USA TODAY Sports
A half-inning after Washington Nationals' right-hander Stephen Strasburg hit the Philadelphia Phillies' Chase Utley, Phillies' right-hander Roy Halladay threw a fastball behind Nats' outfielder Tyler Moore's back. Strasburg said it got away from him. Halladay said it slipped. One of the two seemed to be telling the truth. You decide...
Cole Hamels was clear about his intentions when he talked about hitting Bryce Harper with a pitch the first time he faced the Washington Nationals' then-19-year-old outfielder in an early May game last summer. The Philadelphia Phillies' then-28-year-old lefty, an '02 1st Round pick, hit Harper square in the back with the first pitch he threw to the 2010 no.1 overall selection. "'I was trying to hit him. I'm not going to deny it,'" Hamels told reporters including the Philadelphia Inquirer's Matt Gelb later that night after Harper had worked his way around the bases and stolen home after the HBP and after Hamels himself had been hit by a pitch from Jordan Zimmermann that the Nats' starter said simply got away from him. Hamels openly explained his thinking in hitting Harper to reporters:
"It's something I grew up watching. That's what happened. I'm just trying to continue the old baseball. Some people get away from it. I remember when I was a rookie, the strike zone was really, really small and you didn't say anything. That's the way baseball is. Sometimes the league is protecting certain players. It's that old-school prestigious way of baseball."
You might remember Nats' GM Mike Rizzo's response to those comments. "'I’ve never seen a more classless, gutless chicken [bleep] act in my 30 years in baseball,'" Rizzo told the Washington Post's Adam Kilgore. The Nationals' General Manager wasn't done there:
"'Cole Hamels says he’s old school? He’s the polar opposite of old school. He’s fake tough. He thinks he’s going to intimidate us after hitting our 19-year-old rookie who’s eight games into the big leagues? He doesn’t know who he’s dealing with.'"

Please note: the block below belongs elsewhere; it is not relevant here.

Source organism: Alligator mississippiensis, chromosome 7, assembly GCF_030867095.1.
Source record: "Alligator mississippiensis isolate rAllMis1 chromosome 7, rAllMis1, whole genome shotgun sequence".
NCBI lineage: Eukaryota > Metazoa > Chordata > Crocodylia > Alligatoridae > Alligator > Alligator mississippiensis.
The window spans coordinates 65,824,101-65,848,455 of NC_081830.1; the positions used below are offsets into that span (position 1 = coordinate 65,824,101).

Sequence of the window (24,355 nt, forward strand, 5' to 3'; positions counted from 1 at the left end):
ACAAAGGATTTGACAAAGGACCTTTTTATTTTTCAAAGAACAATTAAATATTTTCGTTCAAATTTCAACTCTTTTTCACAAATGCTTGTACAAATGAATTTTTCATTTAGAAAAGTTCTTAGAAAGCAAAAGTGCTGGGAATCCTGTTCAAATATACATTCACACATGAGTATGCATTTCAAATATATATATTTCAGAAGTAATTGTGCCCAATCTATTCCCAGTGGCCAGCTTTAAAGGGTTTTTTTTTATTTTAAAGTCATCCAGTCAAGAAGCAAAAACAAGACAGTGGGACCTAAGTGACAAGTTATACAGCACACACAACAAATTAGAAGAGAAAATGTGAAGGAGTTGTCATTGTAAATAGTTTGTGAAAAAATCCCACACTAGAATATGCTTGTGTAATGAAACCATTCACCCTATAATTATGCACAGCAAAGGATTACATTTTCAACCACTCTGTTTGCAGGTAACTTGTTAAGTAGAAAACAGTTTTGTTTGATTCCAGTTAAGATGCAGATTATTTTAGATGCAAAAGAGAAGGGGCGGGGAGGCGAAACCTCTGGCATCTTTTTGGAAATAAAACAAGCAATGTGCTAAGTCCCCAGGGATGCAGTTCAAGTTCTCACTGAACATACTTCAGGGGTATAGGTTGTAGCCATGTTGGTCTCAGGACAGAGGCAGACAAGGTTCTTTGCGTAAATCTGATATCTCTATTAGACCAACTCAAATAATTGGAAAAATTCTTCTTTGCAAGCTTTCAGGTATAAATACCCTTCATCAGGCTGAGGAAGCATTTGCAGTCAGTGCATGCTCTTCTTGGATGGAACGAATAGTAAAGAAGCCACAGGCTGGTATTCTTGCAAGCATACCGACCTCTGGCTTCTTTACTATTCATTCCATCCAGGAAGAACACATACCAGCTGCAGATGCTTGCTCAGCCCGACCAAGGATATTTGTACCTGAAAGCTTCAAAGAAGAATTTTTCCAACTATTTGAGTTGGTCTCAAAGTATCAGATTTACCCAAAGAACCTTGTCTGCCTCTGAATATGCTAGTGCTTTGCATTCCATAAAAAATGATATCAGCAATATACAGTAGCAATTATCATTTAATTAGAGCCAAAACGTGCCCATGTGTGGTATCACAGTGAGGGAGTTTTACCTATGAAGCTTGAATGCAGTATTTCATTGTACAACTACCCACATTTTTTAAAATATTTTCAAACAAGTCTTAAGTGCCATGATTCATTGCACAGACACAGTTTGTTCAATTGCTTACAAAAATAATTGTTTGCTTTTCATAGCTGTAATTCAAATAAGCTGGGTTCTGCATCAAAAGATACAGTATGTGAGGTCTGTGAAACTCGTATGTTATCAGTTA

Nope. Still wasn't done:
"'This goes beyond rivalry and all that stuff,' Rizzo said. 'This points to, you take the youngest guy in baseball. He’s never done a thing. And then Hamels patted himself on the back. Harper’s old school. Hitting him on the back, that ain’t old school. That’s [bleeping] chicken [bleep].'"
Hamels was suspended five games for the HBP. Rizzo was fined by MLB for his comments. It's not like there wasn't already a rivalry between the two teams. One of the Nationals' major marketing initiatives in 2012 involved them "Taking Back" Nationals Park from the Philly fans who regularly "invaded" the Nats' home. The Nats' needled their neighbors to the north repeatedly over the last two-plus years with Rizzo, Jayson Werth and Davey Johnson all commenting publicly about gunning for the team that had dominated the NL East in recent years.
Jimmy Rollins started things up this year by claiming that the Nationals wouldn't have won the division if the Phillies had been healthy, ignoring of course the fact that Werth missed significant time, as did Ian Desmond, Wilson Ramos, Drew Storen, etc. Rollin's former teammate responded early this Spring by saying that the Nationals might have won 120 games if they had been healthy, instead of the 98 it took to break Philadelphia's streak of five-straight division titles. That was all talk, however.
Things picked up a little bit in the first official game of the year between the NL East rivals. In the third inning of this afternoon's game Stephen Strasburg let loose a fastball that connected with Phillies' second baseman Chase Utley's back foot. Utley shook it off and took his base. The infielder stayed in the game. With two down in the top of the fourth inning, Roy Halladay apparently decided to send a message of his own. The veteran right-hander threw a fastball behind Nats' outfielder Tyler Moore's back. Did he do so to send a message? He told the Philadelphia Inquirer's Matt Gelb afterwards that it "slipped":
"'Really, I think, we do need to protect our guys to an extent," Halladay said, unprovoked. "I'm not saying that's what happened. It slipped. But that's important. We've had a lot of guys hit over the years. As a staff, we need to do a good job of protecting those guys. Spring training you're not necessarily trying to do it. But it wouldn't have been the worst thing had it got him after hitting one of our good guys.'"
Strasburg was asked by reporters, including the Washington Post's James Wagner, if he had intentionally hit Utley? Strasburg's response:
"'I don't have any reason to throw at him, do I?'"
At least Halladay learned from Hamels not to openly admit it afterwards. Davey Johnson thought the same thing. "'Maybe Hamels is coaching him,'" the Nats' skipper joked with reporters including the WaPost's Mr. Wagner after the game, but he also said it was, "'Much ado about nothing.'"
(ed. note - "Here's video of Hallday's comments, actually sounds like he means it when he says it 'slipped,' though he does smile a little when saying it the first time."):